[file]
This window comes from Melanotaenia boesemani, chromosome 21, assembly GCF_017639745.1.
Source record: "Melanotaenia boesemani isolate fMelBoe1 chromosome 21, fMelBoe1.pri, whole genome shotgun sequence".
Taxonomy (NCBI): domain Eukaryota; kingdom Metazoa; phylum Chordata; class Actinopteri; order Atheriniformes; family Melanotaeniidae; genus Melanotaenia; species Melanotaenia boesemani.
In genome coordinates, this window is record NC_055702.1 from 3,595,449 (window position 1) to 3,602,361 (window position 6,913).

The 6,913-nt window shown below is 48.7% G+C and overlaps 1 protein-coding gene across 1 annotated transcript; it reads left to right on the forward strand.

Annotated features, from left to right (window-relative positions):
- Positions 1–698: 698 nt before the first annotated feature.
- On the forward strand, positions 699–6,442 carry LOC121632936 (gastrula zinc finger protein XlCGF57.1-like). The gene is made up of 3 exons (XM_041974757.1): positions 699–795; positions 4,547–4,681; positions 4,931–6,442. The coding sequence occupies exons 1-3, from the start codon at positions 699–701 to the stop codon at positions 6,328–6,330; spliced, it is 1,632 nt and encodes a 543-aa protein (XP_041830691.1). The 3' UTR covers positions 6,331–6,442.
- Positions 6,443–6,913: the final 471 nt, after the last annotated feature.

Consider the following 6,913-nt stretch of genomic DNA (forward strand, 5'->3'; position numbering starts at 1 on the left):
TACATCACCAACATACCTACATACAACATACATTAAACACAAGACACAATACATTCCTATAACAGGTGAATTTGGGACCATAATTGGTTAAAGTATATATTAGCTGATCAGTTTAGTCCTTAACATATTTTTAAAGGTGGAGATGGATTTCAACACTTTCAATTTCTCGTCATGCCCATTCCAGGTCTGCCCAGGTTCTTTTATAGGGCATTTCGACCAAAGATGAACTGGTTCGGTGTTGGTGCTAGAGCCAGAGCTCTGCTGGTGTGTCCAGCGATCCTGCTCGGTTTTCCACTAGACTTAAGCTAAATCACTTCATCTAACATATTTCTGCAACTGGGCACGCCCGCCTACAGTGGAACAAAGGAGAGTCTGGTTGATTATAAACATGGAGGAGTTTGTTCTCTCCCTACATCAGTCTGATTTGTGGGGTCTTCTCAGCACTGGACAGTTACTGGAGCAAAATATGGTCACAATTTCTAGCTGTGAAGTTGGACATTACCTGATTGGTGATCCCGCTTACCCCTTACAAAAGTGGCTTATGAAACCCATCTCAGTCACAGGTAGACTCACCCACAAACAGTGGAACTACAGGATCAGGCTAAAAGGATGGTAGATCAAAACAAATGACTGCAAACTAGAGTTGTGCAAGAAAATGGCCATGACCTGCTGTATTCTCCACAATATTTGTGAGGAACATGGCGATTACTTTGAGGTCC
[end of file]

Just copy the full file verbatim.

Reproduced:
This window comes from Melanotaenia boesemani, chromosome 21, assembly GCF_017639745.1.
Source record: "Melanotaenia boesemani isolate fMelBoe1 chromosome 21, fMelBoe1.pri, whole genome shotgun sequence".
Taxonomy (NCBI): domain Eukaryota; kingdom Metazoa; phylum Chordata; class Actinopteri; order Atheriniformes; family Melanotaeniidae; genus Melanotaenia; species Melanotaenia boesemani.
In genome coordinates, this window is record NC_055702.1 from 3,595,449 (window position 1) to 3,602,361 (window position 6,913).

The 6,913-nt window shown below is 48.7% G+C and overlaps 1 protein-coding gene across 1 annotated transcript; it reads left to right on the forward strand.

Annotated features, from left to right (window-relative positions):
- Positions 1–698: 698 nt before the first annotated feature.
- On the forward strand, positions 699–6,442 carry LOC121632936 (gastrula zinc finger protein XlCGF57.1-like). The gene is made up of 3 exons (XM_041974757.1): positions 699–795; positions 4,547–4,681; positions 4,931–6,442. The coding sequence occupies exons 1-3, from the start codon at positions 699–701 to the stop codon at positions 6,328–6,330; spliced, it is 1,632 nt and encodes a 543-aa protein (XP_041830691.1). The 3' UTR covers positions 6,331–6,442.
- Positions 6,443–6,913: the final 471 nt, after the last annotated feature.

Consider the following 6,913-nt stretch of genomic DNA (forward strand, 5'->3'; position numbering starts at 1 on the left):
TACATCACCAACATACCTACATACAACATACATTAAACACAAGACACAATACATTCCTATAACAGGTGAATTTGGGACCATAATTGGTTAAAGTATATATTAGCTGATCAGTTTAGTCCTTAACATATTTTTAAAGGTGGAGATGGATTTCAACACTTTCAATTTCTCGTCATGCCCATTCCAGGTCTGCCCAGGTTCTTTTATAGGGCATTTCGACCAAAGATGAACTGGTTCGGTGTTGGTGCTAGAGCCAGAGCTCTGCTGGTGTGTCCAGCGATCCTGCTCGGTTTTCCACTAGACTTAAGCTAAATCACTTCATCTAACATATTTCTGCAACTGGGCACGCCCGCCTACAGTGGAACAAAGGAGAGTCTGGTTGATTATAAACATGGAGGAGTTTGTTCTCTCCCTACATCAGTCTGATTTGTGGGGTCTTCTCAGCACTGGACAGTTACTGGAGCAAAATATGGTCACAATTTCTAGCTGTGAAGTTGGACATTACCTGATTGGTGATCCCGCTTACCCCTTACAAAAGTGGCTTATGAAACCCATCTCAGTCACAGGTAGACTCACCCACAAACAGTGGAACTACAGGATCAGGCTAAAAGGATGGTAGATCAAAACAAATGACTGCAAACTAGAGTTGTGCAAGAAAATGGCCATGACCTGCTGTATTCTCCACAATATTTGTGAGGAACATGGCGATTACTTTGAGGTCC